This weeks prompt for 52 Ancestors is Family Legends.   Right away I thought of what  my Uncle Bill Lyons would tell us when we were young.   He said we were related to Jesse and Frank James, the infamous outlaws.  Uncle Bill was the oldest in my dad’s family and seemed to know the most about family history.  Still, it was hard to believe and as we grew up, we believed it less and less.  When I became interested in genealogy, I discovered that my 2nd great- grandmother was Mary Ann James, married to Columbus Perry Ashlin, so there was the James name.   However that did not prove any relationship and I really needed to investigate this James family.  I proved to be a gargantuan task as the James family lines are huge!  It will take me years of research to complete, for sure!

Wanted poster 001

While researching at the Mormon History Library in Salt Lake City a couple years ago, I found a whole book written on the James Family!  It is titled “Montgomery and James of southwest Virginia” by David B. Trimble (see Sources).  This volume of genealogy in one of four written as an expansion of Southwest Virginia Families, published in 1974.    The book basically gives the genealogy  and families of three brothers, Samuel, Thomas and John James who were born in Virginia in the early 1700’s.  I was able to establish my ancestry connection with Samuel James who was born 19 November of 1722 and married Mildred Taliaferro in 1740.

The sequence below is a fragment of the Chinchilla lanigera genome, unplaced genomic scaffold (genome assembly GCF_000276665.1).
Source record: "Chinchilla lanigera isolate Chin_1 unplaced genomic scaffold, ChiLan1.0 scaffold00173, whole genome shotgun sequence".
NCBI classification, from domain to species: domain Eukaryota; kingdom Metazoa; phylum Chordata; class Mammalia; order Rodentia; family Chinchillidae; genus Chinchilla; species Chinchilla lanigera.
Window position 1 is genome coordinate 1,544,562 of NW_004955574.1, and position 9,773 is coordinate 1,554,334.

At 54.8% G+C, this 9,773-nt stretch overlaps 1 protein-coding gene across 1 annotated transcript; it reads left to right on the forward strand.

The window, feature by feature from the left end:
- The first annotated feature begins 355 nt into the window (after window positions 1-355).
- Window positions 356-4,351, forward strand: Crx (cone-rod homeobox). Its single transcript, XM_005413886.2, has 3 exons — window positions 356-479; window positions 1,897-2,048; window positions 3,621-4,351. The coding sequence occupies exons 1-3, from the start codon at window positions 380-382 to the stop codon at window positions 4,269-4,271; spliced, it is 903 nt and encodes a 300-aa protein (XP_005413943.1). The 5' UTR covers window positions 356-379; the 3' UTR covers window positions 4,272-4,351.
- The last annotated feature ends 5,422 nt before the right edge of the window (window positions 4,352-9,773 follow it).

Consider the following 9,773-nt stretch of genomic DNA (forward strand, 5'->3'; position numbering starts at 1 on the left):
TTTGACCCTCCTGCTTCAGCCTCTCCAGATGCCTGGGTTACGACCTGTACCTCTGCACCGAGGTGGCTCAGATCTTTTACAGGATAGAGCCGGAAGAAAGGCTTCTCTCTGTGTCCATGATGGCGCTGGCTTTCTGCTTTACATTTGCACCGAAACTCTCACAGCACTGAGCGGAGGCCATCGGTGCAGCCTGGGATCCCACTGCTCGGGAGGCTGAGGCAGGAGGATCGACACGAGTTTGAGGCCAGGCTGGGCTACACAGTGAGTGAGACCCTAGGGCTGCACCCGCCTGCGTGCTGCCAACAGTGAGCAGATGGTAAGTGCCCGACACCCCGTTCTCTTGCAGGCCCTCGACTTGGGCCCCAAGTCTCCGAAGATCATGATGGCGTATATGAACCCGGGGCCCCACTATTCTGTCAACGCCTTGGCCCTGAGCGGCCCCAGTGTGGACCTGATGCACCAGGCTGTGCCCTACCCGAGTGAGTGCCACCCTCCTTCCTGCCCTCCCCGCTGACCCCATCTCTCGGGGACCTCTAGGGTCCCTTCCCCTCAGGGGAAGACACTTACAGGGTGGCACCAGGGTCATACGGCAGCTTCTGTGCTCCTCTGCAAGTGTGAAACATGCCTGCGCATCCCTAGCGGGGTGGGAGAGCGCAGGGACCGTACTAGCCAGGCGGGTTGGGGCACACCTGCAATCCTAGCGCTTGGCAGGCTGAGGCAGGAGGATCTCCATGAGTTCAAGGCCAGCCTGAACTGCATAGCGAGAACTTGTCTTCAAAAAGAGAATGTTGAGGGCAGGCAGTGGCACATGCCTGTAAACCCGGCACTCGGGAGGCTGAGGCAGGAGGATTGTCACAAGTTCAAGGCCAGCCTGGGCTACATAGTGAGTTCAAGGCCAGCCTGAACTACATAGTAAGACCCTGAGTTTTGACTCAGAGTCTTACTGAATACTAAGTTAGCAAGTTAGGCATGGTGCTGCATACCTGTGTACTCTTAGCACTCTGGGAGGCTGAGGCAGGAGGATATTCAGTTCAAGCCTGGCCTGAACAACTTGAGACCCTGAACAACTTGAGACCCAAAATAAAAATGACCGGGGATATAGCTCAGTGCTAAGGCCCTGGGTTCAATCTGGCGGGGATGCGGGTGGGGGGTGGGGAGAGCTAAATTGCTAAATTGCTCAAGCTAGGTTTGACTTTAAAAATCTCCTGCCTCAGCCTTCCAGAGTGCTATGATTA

One of Samuel and Mildred’s sons, Spencer James (also known as James Spencer James), married Frances Davis and their daughter Phoebe Byrd James, born in 1797, married Chesley Harrison Ashlin.  Chesley and Phoebe are my 3rd great-grandparents, being the parents of Columbus Perry Ashlin.  So here I found my 2nd Great-grandfather, Columbus was also descended from a James as was his wife, Mary Ann James!  Mary Ann was the daughter of Thompson B. James and Susannah J Porter.  Thompson B. James was the son of Ezekial James and  Frances James, the sister of Phoebe Byrd James.  It all sounds confusing but my 2nd great-grandparents, Columbus Ashlin and Mary Ann James were actually distant cousins!  So now I established that there are indeed a lot of James ancestors in my tree!   But how did they relate to Jesse and Frank James?  I still had my doubts!